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SeaWorld Orlando: TurtleTrek progress report

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Right now, TurtleTrek is a dull gray dome in the corner of SeaWorld Orlando. Its future should be much brighter once the 3-D, in-the-round film about the life journey of a sea turtle begins operation this spring.

The attraction has reached a key moment in its construction as its structure – including 34 projectors, 344 panels and 22 hidden speakers – is complete. Its building was once the 1980s-era Manatee Rescue attraction near the Journey to Atlantis ride.

Creative director Brian Morrow walked members of the media through the dome on Friday and talked about the upcoming attraction.

When guests arrive at TurtleTrek, the dome will be mostly dark.

"The intention is not to show that you're in a theater when you walk in, but actually that you're moving into the beach," Morrow says.

That's where our hero turtle's life begins, and the story will be told from her perspective.

"The sand grandules [seen in the film] on the beach are probably the size of baseballs from a turtle point of view," Morrow says. He wouldn't share her name yet (although she does have one), but we do know that she will sport orange markings and a "unique pattern that appears to be sunshine," he says. Orange has a recurring role in TurtleTrek, which Morrow says represents the color of "everyday heroes" to SeaWorld.

Audience members will follow a 25-year space with the hero turtle and meet some buddies and other creatures along the way, including dolphins, sharks, mantas and jellyfish. There will be drama – obstacles that are both man-made and ones found in nature.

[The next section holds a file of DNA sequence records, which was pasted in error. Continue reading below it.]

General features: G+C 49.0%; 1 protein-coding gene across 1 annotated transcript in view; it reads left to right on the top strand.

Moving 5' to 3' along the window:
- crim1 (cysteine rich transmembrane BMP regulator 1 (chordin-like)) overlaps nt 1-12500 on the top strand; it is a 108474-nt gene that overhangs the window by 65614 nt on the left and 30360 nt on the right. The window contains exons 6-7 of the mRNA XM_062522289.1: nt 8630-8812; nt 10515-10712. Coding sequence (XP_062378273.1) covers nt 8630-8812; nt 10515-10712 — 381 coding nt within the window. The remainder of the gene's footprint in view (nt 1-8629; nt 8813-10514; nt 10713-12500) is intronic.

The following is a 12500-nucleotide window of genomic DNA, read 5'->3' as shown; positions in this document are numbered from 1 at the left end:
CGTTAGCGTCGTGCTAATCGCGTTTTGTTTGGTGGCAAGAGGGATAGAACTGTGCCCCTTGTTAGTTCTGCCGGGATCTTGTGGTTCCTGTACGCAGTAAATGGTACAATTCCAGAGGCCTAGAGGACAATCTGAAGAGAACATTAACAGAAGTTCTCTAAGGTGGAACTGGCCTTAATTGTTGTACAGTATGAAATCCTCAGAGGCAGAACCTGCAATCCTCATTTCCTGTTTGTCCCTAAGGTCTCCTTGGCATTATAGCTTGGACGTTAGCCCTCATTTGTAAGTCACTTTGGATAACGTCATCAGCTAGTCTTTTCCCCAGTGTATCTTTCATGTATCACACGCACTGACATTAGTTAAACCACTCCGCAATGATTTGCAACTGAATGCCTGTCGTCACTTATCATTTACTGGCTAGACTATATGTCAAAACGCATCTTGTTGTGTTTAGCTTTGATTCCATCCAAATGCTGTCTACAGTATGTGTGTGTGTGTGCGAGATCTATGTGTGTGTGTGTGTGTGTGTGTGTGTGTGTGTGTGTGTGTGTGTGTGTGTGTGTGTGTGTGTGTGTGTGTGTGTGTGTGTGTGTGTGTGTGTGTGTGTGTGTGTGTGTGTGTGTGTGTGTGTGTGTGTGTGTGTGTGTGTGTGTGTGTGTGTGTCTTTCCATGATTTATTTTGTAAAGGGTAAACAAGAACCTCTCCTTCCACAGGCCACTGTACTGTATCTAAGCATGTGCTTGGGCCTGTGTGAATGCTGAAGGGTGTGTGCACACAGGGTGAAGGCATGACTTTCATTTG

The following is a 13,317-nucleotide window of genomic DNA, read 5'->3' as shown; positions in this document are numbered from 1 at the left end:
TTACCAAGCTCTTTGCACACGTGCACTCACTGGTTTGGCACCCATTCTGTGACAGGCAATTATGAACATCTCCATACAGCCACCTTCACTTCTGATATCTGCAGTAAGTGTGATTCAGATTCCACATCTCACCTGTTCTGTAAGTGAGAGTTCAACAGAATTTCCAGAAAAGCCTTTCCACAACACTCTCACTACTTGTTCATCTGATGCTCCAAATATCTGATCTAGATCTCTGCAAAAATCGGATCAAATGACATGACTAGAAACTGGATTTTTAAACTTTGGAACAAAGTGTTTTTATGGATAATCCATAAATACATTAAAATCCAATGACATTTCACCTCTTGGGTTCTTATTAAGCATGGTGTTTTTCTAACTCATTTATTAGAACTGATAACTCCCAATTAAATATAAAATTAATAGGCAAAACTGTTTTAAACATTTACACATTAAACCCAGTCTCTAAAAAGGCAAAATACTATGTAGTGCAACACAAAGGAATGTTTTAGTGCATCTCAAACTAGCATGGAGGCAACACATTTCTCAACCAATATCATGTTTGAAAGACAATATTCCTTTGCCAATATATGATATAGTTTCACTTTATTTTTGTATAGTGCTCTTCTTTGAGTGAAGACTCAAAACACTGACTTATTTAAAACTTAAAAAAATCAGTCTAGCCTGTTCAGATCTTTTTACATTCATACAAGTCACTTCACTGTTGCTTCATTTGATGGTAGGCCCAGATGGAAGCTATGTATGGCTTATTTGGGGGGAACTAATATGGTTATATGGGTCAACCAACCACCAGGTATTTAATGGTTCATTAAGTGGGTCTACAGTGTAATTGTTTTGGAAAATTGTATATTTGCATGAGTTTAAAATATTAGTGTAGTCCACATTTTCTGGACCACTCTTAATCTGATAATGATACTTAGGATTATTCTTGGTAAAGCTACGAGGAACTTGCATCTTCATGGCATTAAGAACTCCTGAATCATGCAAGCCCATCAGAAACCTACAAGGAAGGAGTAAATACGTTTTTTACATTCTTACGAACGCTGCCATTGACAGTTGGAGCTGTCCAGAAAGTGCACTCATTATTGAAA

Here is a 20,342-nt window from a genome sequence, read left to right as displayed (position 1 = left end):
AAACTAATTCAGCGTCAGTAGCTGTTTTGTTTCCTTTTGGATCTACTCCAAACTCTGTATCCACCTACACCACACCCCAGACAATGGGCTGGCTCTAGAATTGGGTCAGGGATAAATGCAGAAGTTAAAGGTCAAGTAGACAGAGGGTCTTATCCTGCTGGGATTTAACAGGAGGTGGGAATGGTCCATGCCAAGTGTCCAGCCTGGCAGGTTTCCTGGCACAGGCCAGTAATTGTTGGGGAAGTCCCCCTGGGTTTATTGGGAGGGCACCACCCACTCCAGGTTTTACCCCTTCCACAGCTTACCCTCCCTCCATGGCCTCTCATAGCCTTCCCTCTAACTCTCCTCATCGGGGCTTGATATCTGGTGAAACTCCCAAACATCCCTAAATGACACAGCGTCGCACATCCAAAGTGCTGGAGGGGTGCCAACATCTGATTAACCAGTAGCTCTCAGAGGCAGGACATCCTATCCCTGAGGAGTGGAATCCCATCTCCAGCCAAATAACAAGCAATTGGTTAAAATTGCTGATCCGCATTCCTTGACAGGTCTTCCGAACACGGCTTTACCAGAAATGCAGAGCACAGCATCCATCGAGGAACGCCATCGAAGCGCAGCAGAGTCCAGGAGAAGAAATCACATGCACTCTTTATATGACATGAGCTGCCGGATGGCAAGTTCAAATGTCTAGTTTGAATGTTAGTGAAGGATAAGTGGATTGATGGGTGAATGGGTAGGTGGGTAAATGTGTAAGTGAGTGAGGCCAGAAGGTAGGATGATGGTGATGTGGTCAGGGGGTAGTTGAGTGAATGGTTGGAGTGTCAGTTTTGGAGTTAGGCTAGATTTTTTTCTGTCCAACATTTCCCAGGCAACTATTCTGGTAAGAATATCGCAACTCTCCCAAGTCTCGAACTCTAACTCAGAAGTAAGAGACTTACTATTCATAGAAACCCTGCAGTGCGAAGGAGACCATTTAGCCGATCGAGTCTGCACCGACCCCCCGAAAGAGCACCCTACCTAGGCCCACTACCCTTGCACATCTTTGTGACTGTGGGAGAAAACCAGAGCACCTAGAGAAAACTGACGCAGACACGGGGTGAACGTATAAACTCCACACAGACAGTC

"Guests will actually get to experience what it's like to feel like to be attacked by a giant ghost crab, which in this space will be about 27 feet tall," Morrow says.

They'll also get caught in a fishing net and (Spoiler alert!) rescued.

The nature of the computer-generated film – previously termed "hyper-real" is overachieving, Morrow says.

"It's much more intense that we expected," he says.

The attraction will hold nearly 200 guests that will stand on a center platform and watch the film, which should clock in at under 7 minutes, Morrow says. Most of the projector are under the platform and use mirrors to reflect onto the dome's panels.

There is no "front" to the screen, with action happening on all sides.

Viewers "will actually rotate and move during the theater experience. It's a very active viewing experience," says Morrow.

Copyright © 2014, The Baltimore Sun
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